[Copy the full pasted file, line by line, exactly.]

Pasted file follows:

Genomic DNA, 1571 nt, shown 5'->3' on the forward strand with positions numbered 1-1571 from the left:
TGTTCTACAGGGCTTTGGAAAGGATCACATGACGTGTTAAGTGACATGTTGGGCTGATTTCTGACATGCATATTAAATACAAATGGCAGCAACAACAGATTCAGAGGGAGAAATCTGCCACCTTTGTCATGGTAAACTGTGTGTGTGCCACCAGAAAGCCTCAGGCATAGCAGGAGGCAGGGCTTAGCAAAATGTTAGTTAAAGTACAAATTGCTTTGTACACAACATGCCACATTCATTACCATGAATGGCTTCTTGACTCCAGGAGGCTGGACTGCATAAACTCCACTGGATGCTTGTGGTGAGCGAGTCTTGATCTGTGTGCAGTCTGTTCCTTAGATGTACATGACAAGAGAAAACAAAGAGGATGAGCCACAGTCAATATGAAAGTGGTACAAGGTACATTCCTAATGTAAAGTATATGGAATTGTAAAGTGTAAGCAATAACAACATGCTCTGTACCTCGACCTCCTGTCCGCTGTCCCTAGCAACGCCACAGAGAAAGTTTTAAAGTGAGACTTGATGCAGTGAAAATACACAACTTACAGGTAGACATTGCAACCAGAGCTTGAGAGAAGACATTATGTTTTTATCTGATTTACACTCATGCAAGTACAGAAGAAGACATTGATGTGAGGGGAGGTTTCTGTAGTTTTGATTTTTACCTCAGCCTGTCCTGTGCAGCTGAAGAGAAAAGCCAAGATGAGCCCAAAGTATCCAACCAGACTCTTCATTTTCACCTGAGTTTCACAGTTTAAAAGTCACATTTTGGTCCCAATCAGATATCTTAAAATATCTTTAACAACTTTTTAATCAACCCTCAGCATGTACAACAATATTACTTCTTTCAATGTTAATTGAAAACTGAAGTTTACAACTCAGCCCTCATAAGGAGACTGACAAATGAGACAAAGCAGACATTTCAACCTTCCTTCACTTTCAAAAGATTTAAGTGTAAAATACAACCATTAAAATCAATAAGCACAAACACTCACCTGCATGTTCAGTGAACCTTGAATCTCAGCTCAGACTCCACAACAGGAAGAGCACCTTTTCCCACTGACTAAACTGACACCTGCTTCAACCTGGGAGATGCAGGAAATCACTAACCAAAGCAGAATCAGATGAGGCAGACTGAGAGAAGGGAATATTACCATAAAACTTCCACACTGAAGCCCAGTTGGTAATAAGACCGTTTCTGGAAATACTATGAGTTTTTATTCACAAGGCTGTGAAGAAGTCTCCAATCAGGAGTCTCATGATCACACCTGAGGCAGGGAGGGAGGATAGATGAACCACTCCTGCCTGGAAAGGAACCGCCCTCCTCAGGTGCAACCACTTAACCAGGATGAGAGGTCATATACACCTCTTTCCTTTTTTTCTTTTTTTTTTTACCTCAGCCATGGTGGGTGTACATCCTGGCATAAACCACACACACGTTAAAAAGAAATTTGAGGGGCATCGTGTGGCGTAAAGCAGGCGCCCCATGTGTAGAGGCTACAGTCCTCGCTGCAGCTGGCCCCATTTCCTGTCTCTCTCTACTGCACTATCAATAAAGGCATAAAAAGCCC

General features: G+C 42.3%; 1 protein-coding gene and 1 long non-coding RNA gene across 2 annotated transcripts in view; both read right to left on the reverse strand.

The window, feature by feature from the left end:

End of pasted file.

Genomic DNA, 1571 nt, shown 5'->3' on the forward strand with positions numbered 1-1571 from the left:
TGTTCTACAGGGCTTTGGAAAGGATCACATGACGTGTTAAGTGACATGTTGGGCTGATTTCTGACATGCATATTAAATACAAATGGCAGCAACAACAGATTCAGAGGGAGAAATCTGCCACCTTTGTCATGGTAAACTGTGTGTGTGCCACCAGAAAGCCTCAGGCATAGCAGGAGGCAGGGCTTAGCAAAATGTTAGTTAAAGTACAAATTGCTTTGTACACAACATGCCACATTCATTACCATGAATGGCTTCTTGACTCCAGGAGGCTGGACTGCATAAACTCCACTGGATGCTTGTGGTGAGCGAGTCTTGATCTGTGTGCAGTCTGTTCCTTAGATGTACATGACAAGAGAAAACAAAGAGGATGAGCCACAGTCAATATGAAAGTGGTACAAGGTACATTCCTAATGTAAAGTATATGGAATTGTAAAGTGTAAGCAATAACAACATGCTCTGTACCTCGACCTCCTGTCCGCTGTCCCTAGCAACGCCACAGAGAAAGTTTTAAAGTGAGACTTGATGCAGTGAAAATACACAACTTACAGGTAGACATTGCAACCAGAGCTTGAGAGAAGACATTATGTTTTTATCTGATTTACACTCATGCAAGTACAGAAGAAGACATTGATGTGAGGGGAGGTTTCTGTAGTTTTGATTTTTACCTCAGCCTGTCCTGTGCAGCTGAAGAGAAAAGCCAAGATGAGCCCAAAGTATCCAACCAGACTCTTCATTTTCACCTGAGTTTCACAGTTTAAAAGTCACATTTTGGTCCCAATCAGATATCTTAAAATATCTTTAACAACTTTTTAATCAACCCTCAGCATGTACAACAATATTACTTCTTTCAATGTTAATTGAAAACTGAAGTTTACAACTCAGCCCTCATAAGGAGACTGACAAATGAGACAAAGCAGACATTTCAACCTTCCTTCACTTTCAAAAGATTTAAGTGTAAAATACAACCATTAAAATCAATAAGCACAAACACTCACCTGCATGTTCAGTGAACCTTGAATCTCAGCTCAGACTCCACAACAGGAAGAGCACCTTTTCCCACTGACTAAACTGACACCTGCTTCAACCTGGGAGATGCAGGAAATCACTAACCAAAGCAGAATCAGATGAGGCAGACTGAGAGAAGGGAATATTACCATAAAACTTCCACACTGAAGCCCAGTTGGTAATAAGACCGTTTCTGGAAATACTATGAGTTTTTATTCACAAGGCTGTGAAGAAGTCTCCAATCAGGAGTCTCATGATCACACCTGAGGCAGGGAGGGAGGATAGATGAACCACTCCTGCCTGGAAAGGAACCGCCCTCCTCAGGTGCAACCACTTAACCAGGATGAGAGGTCATATACACCTCTTTCCTTTTTTTCTTTTTTTTTTTACCTCAGCCATGGTGGGTGTACATCCTGGCATAAACCACACACACGTTAAAAAGAAATTTGAGGGGCATCGTGTGGCGTAAAGCAGGCGCCCCATGTGTAGAGGCTACAGTCCTCGCTGCAGCTGGCCCCATTTCCTGTCTCTCTCTACTGCACTATCAATAAAGGCATAAAAAGCCC

General features: G+C 42.3%; 1 protein-coding gene and 1 long non-coding RNA gene across 2 annotated transcripts in view; both read right to left on the reverse strand.

The window, feature by feature from the left end: